Resolved vs. Unresolved standard logic, and when to get away with using each

Discussion in 'VHDL' started by gsteemso, Mar 7, 2013.

  1. gsteemso

    gsteemso Guest

    Hi all,

    I am teaching myself VHDL, and have reached the limits of Ashenden's
    "Student's Guide to VHDL 2nd ed." It is good at introductory concepts
    but falls short soon thereafter; now that I am trying to look up
    aspects of the language to implement a real design, I keep finding that
    it glosses over the details I need.

    Research online has revealed that resolved logic allows you to drive a
    signal from multiple sources, as with the data bus in the average
    computer, and unresolved logic is considered better for simulation
    because (a) it's faster and (b) it will complain about multiple drivers
    when you don't want them. Is that accurate?

    Unfortunately, the same research reveals that you end up with a hideous
    stew of type conversions when you intermix them in the same design,
    unless you have godlike powers of foresight. I see that VHDL-2008
    allows them to mix more easily, but I rather suspect there must be
    pitfalls to that semantic change that I have not found any discussion
    of yet. Will incautiously written code silently permit conflicting
    signals if some of them are declared resolved and some are not?

    I have other questions about the language, but I will post them
    separately so as not to muddy the waters too much.

    gsteemso
    gsteemso, Mar 7, 2013
    #1
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  2. gsteemso

    Robert Miles Guest

    Re: Resolved vs. Unresolved standard logic, and when to get away withusing each

    I suspect that resolved logic is for buses with more than one tristate driver, and unresolved logic is for signals with only one driver, not tristate type.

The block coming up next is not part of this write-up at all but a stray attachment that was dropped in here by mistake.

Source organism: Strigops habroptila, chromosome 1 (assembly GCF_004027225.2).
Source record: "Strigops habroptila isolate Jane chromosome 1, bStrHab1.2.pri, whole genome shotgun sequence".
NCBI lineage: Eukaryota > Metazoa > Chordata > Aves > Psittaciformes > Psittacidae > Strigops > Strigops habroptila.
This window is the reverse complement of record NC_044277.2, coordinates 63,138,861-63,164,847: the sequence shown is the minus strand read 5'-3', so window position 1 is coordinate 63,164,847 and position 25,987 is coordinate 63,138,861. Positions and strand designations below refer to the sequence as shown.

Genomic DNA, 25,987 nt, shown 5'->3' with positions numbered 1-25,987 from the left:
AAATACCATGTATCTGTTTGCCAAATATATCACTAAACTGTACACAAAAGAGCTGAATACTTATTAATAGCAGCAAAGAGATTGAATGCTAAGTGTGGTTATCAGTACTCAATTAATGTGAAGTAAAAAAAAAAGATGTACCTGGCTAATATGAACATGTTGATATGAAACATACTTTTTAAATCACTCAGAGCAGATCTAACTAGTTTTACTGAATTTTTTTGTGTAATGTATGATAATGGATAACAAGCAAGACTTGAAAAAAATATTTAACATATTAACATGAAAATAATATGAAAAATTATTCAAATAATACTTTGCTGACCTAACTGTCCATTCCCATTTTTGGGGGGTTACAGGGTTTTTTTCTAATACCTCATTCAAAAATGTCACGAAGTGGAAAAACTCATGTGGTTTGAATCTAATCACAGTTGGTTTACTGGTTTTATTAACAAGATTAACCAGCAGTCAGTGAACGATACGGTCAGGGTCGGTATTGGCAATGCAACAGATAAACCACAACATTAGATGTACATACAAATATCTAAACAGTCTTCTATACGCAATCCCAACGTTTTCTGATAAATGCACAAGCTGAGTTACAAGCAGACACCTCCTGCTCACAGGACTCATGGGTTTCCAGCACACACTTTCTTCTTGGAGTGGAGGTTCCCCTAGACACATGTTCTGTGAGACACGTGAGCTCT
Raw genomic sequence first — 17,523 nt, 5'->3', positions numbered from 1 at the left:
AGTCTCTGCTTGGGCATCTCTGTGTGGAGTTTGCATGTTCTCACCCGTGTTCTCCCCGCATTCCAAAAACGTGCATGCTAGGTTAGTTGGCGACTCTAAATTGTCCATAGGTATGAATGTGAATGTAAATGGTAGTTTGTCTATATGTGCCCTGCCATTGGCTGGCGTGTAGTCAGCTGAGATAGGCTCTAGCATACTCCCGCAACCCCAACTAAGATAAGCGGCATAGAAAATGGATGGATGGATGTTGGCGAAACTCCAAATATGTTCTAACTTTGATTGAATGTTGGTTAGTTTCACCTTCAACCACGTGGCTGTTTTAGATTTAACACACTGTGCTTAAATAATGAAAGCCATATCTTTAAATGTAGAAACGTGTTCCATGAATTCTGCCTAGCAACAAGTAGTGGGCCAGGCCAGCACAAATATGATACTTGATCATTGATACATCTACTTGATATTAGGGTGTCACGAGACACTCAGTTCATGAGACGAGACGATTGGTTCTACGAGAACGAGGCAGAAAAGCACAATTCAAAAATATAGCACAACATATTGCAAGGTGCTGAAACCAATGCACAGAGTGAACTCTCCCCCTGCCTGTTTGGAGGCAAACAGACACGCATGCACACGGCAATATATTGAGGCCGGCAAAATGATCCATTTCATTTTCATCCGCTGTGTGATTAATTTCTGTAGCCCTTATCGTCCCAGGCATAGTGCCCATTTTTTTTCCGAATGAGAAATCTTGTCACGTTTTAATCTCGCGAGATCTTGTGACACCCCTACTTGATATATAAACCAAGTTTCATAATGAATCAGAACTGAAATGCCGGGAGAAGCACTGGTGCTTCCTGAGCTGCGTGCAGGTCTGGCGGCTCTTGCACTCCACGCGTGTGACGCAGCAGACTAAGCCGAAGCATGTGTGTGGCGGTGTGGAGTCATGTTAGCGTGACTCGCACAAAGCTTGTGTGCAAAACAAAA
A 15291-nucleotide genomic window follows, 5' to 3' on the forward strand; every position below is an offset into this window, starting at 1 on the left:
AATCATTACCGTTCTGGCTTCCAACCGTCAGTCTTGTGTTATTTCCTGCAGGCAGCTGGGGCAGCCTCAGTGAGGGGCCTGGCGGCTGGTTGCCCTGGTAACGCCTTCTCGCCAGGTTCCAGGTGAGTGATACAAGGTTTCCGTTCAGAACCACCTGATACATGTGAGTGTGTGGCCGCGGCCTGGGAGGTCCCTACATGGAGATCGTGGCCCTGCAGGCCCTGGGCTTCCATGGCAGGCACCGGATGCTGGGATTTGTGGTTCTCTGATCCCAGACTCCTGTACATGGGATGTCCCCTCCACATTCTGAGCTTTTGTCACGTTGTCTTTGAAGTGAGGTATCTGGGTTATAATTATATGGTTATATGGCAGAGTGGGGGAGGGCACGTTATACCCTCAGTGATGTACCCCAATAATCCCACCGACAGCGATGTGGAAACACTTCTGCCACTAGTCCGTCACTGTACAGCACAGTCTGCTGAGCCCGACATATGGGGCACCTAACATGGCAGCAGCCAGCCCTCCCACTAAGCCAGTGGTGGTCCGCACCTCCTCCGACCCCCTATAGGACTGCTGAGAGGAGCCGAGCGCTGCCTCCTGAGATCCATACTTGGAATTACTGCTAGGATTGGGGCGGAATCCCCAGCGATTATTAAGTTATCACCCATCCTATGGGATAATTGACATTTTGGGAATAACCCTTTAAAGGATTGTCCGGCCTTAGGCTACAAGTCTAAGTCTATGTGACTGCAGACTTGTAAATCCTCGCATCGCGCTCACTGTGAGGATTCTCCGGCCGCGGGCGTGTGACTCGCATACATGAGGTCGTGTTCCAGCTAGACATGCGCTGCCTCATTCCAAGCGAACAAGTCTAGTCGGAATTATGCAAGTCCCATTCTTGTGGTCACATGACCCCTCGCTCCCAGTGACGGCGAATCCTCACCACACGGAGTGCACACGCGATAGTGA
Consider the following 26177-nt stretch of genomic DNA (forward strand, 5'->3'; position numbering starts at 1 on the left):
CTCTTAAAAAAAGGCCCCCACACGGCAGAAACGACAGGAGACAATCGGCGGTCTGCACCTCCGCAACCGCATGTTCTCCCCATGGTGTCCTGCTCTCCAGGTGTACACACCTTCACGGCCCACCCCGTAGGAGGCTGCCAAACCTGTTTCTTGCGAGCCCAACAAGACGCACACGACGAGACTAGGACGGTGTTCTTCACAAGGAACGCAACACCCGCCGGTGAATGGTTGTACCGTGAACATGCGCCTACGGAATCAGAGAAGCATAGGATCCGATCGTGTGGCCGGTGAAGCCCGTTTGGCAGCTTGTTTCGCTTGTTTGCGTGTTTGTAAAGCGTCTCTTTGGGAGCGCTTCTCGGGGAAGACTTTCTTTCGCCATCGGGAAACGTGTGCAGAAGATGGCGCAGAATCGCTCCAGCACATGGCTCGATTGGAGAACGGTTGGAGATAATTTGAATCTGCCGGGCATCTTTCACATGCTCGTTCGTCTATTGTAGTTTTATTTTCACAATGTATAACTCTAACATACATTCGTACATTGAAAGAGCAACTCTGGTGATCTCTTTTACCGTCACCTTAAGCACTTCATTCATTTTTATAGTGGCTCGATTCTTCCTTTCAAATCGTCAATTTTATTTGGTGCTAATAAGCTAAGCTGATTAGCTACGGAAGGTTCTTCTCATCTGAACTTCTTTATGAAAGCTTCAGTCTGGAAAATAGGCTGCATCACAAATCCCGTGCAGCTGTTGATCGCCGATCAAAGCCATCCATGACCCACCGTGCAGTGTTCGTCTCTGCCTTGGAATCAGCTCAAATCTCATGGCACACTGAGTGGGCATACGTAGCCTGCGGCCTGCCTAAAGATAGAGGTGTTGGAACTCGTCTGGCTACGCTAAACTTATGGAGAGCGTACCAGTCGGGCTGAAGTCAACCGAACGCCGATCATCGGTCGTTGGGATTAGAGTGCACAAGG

For ASIC or FPGA design, buses with more than one tristate driver are usually best reserved for connections off that ASIC or FPGA, and then only if they need to allow driving from multiple sources.
    Robert Miles, Mar 7, 2013
    #2
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  3. gsteemso <> writes:

    > Hi all,
    >
    > I am teaching myself VHDL, and have reached the limits of Ashenden's "Student's
    > Guide to VHDL 2nd ed." It is good at introductory concepts but falls short soon
    > thereafter; now that I am trying to look up aspects of the language to implement
    > a real design, I keep finding that it glosses over the details I need.
    >


    Really? I keep referring back to it to *find* the details I haven't used for a while!

    > Research online has revealed that resolved logic allows you to drive a signal
    > from multiple sources, as with the data bus in the average computer, and
    > unresolved logic is considered better for simulation because (a) it's faster and
    > (b) it will complain about multiple drivers when you don't want them. Is that
    > accurate?


    Yes

    >
    > Unfortunately, the same research reveals that you end up with a hideous stew of
    > type conversions when you intermix them in the same design, unless you have
    > godlike powers of foresight.


    No foresight required: just use the unresolved type throughout
    - except on the top-level IOs where you need to tristate the output.

    Then, (IIRC) the only time it's a pain is (pre 2008) when you have to
    use an IP core which uses resolved vectors. Then an intermediate signal
    is required.

    And if you want to do a post-synth/PAR simulation as the model they
    generate will be resolved types on the IOs. A quick wrapper can fix
    that easily though. Or you can choose to use resolved types throughout
    your top-level as a half-way house.

    > I see that VHDL-2008 allows them to mix more easily, but I rather
    > suspect there must be pitfalls to that semantic change that I have not
    > found any discussion of yet. Will incautiously written code silently
    > permit conflicting signals if some of them are declared resolved and
    > some are not?


    I'd be surprised, I believe all that happens is an implicit resolved
    signal is formed for the connection of an unresolved signal to a
    resolved one.

    Cheers,
    Martin

    --

    TRW Conekt - Consultancy in Engineering, Knowledge and Technology